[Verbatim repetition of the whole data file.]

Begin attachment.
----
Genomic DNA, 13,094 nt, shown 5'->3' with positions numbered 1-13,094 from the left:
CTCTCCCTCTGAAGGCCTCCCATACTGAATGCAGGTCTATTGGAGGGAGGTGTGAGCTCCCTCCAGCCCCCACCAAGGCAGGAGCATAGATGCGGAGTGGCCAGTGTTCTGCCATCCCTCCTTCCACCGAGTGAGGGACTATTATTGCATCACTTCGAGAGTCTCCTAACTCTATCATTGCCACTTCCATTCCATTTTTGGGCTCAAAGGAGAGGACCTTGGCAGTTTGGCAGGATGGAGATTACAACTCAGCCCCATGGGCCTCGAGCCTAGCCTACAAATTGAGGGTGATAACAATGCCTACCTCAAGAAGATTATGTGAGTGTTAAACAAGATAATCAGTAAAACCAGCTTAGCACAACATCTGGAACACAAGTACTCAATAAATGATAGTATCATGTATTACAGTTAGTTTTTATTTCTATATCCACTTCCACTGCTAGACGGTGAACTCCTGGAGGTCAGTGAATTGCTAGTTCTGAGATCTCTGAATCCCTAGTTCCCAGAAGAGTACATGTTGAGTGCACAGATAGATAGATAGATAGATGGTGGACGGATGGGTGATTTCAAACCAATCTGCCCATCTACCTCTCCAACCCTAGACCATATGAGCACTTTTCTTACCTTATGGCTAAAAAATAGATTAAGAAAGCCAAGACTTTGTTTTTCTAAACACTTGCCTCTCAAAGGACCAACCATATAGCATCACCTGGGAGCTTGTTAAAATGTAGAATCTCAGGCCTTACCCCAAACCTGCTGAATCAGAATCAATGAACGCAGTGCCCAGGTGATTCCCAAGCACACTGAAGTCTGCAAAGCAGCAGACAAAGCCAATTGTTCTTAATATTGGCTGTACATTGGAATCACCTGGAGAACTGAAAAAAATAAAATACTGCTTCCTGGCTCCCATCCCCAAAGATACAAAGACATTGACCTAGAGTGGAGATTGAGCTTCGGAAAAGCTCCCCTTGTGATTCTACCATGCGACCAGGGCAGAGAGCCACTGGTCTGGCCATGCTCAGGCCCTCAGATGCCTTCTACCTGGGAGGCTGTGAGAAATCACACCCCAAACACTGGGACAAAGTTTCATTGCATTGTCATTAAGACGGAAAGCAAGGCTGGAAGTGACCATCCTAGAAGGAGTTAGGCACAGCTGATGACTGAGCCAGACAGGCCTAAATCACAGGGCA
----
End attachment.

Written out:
Genomic DNA, 13,094 nt, shown 5'->3' with positions numbered 1-13,094 from the left:
CTCTCCCTCTGAAGGCCTCCCATACTGAATGCAGGTCTATTGGAGGGAGGTGTGAGCTCCCTCCAGCCCCCACCAAGGCAGGAGCATAGATGCGGAGTGGCCAGTGTTCTGCCATCCCTCCTTCCACCGAGTGAGGGACTATTATTGCATCACTTCGAGAGTCTCCTAACTCTATCATTGCCACTTCCATTCCATTTTTGGGCTCAAAGGAGAGGACCTTGGCAGTTTGGCAGGATGGAGATTACAACTCAGCCCCATGGGCCTCGAGCCTAGCCTACAAATTGAGGGTGATAACAATGCCTACCTCAAGAAGATTATGTGAGTGTTAAACAAGATAATCAGTAAAACCAGCTTAGCACAACATCTGGAACACAAGTACTCAATAAATGATAGTATCATGTATTACAGTTAGTTTTTATTTCTATATCCACTTCCACTGCTAGACGGTGAACTCCTGGAGGTCAGTGAATTGCTAGTTCTGAGATCTCTGAATCCCTAGTTCCCAGAAGAGTACATGTTGAGTGCACAGATAGATAGATAGATAGATGGTGGACGGATGGGTGATTTCAAACCAATCTGCCCATCTACCTCTCCAACCCTAGACCATATGAGCACTTTTCTTACCTTATGGCTAAAAAATAGATTAAGAAAGCCAAGACTTTGTTTTTCTAAACACTTGCCTCTCAAAGGACCAACCATATAGCATCACCTGGGAGCTTGTTAAAATGTAGAATCTCAGGCCTTACCCCAAACCTGCTGAATCAGAATCAATGAACGCAGTGCCCAGGTGATTCCCAAGCACACTGAAGTCTGCAAAGCAGCAGACAAAGCCAATTGTTCTTAATATTGGCTGTACATTGGAATCACCTGGAGAACTGAAAAAAATAAAATACTGCTTCCTGGCTCCCATCCCCAAAGATACAAAGACATTGACCTAGAGTGGAGATTGAGCTTCGGAAAAGCTCCCCTTGTGATTCTACCATGCGACCAGGGCAGAGAGCCACTGGTCTGGCCATGCTCAGGCCCTCAGATGCCTTCTACCTGGGAGGCTGTGAGAAATCACACCCCAAACACTGGGACAAAGTTTCATTGCATTGTCATTAAGACGGAAAGCAAGGCTGGAAGTGACCATCCTAGAAGGAGTTAGGCACAGCTGATGACTGAGCCAGACAGGCCTAAATCACAGGGCA